How to Restore a Rothko (Without Ruining a Rothko)

Scientists turn to optical illusions to bring the painter's murals back to their original glory.
A detail of Rothko's "Panel Five," egg tempera and distemper on canvas (Courtesy of Kate Rothko Prizel and Christopher Rothko, via Harvard)

In the 1980s, the art conservator Raymond Lafontaine developed a new way to preserve paintings: He used light from slide projects to augment works that had faded. The technique came from “thinking about color perception,” Jens Stenger, a former conservation scientist in Harvard’s Straus Center for Conservation and Technical Studies, explains. “In human color perception you have a light source, a surface, and a viewer, and the three interact. If you can’t change the surface, you can change the light source to change the color.”

It was preservation, essentially, by way of optical illusion. 

Since then, Lafontaine's method has been accomplished with digital projectors, which have been used to restore items like a tapestry of Henry VIII in England’s Hampton Court and a piece of Native American pottery housed at Purdue University. And Stenger has been using it to restore, pixel by pixel, a collection housed at Harvard: six murals by Mark Rothko, faded by time. A team at the university, with help from preservation scientists at MIT, shined light onto the murals, doing a pixel-by-pixel restoration of them.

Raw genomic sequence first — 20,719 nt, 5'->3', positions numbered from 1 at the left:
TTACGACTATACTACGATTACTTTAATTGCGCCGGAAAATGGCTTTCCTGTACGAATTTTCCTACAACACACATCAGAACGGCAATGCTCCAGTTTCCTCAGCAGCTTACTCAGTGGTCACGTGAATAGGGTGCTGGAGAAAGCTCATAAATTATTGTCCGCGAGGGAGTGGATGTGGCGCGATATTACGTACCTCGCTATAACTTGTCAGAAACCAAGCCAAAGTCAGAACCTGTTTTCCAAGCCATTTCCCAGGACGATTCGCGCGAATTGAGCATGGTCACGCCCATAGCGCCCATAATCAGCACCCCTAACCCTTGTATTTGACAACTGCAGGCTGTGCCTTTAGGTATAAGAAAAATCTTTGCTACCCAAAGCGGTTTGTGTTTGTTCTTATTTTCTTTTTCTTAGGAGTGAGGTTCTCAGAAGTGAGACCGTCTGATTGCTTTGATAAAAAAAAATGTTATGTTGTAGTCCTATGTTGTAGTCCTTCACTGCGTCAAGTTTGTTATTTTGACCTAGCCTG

So how do you do this kind of Rothko restoration? First, the team of conservators determined the materials Rothko had used in his murals—to understand, in turn, how they had faded. Then, they employed insights gleaned in the 1980s by Paul Whitmore, another Harvard conservation scientist, who had discovered that Rothko's crimson murals came from the artist's reliance on the light-sensitive pigment lithol red. Given his use of that pigment, and the conservators' desire to preserve his delicate brushwork, the team ruled out conventional restoration techniques. They needed, they realized, a solution that would preserve the painting without touching the painting. They needed something digital.

So the conservators turned to Lafontaine's technique, shining targeted light from a digital projector onto the murals in a way that restored both the richness of their color and the detail of their brushstrokes. As a spokeswoman from Harvard explains it, "Many applaud the new technique for its adherence to art conservation’s cardinal rule: it’s reversible. For conservators, any preservation or restoration process that permanently obscures the artist’s hand is anathema." The Rothkos were restored—if not on their canvases, then in the eyes of their beholders. 

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Megan Garber is a staff writer at The Atlantic. She was formerly an assistant editor at the Nieman Journalism Lab, where she wrote about innovations in the media.

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